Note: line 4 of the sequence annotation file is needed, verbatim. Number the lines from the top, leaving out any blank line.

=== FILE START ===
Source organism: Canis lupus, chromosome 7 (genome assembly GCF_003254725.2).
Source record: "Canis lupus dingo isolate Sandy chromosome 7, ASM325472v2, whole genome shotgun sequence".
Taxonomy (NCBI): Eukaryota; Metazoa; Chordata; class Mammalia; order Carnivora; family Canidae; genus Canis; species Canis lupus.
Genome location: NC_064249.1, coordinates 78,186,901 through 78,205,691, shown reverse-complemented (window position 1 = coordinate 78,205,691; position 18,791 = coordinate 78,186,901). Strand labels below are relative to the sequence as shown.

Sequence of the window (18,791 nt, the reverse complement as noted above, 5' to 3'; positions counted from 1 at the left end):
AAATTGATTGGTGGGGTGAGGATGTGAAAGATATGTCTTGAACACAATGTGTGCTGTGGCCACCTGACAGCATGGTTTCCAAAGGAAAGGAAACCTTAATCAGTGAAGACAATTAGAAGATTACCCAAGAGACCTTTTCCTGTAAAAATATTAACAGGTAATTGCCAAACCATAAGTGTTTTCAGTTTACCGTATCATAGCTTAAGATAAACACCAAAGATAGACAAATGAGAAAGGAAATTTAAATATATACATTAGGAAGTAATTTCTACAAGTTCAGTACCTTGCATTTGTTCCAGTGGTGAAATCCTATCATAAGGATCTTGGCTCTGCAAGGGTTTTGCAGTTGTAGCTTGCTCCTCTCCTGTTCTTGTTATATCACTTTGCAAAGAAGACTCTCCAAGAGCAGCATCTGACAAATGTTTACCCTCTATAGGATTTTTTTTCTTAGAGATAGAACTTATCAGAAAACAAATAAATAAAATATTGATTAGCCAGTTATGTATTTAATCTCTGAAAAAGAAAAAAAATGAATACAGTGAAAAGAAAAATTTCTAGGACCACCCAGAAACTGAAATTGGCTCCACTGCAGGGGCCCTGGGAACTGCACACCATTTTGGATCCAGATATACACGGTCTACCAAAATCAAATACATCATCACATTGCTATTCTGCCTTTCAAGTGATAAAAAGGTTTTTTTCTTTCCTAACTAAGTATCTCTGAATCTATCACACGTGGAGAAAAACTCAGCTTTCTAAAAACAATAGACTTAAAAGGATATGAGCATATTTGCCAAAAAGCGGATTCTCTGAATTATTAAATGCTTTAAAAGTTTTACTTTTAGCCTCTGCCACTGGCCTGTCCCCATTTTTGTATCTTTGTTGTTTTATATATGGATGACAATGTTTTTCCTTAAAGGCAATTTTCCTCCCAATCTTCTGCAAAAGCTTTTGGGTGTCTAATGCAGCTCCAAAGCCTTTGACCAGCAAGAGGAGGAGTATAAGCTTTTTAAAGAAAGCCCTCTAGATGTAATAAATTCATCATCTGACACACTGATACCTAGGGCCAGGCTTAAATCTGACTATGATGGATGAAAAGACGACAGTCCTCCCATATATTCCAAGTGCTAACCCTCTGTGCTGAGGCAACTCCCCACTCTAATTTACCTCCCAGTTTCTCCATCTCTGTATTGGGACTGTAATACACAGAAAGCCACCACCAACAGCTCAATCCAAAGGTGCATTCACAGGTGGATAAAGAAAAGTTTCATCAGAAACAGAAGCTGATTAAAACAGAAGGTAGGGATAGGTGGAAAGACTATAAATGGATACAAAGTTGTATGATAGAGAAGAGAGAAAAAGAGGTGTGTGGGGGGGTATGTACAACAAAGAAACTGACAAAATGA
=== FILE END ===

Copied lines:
Genome location: NC_064249.1, coordinates 78,186,901 through 78,205,691, shown reverse-complemented (window position 1 = coordinate 78,205,691; position 18,791 = coordinate 78,186,901). Strand labels below are relative to the sequence as shown.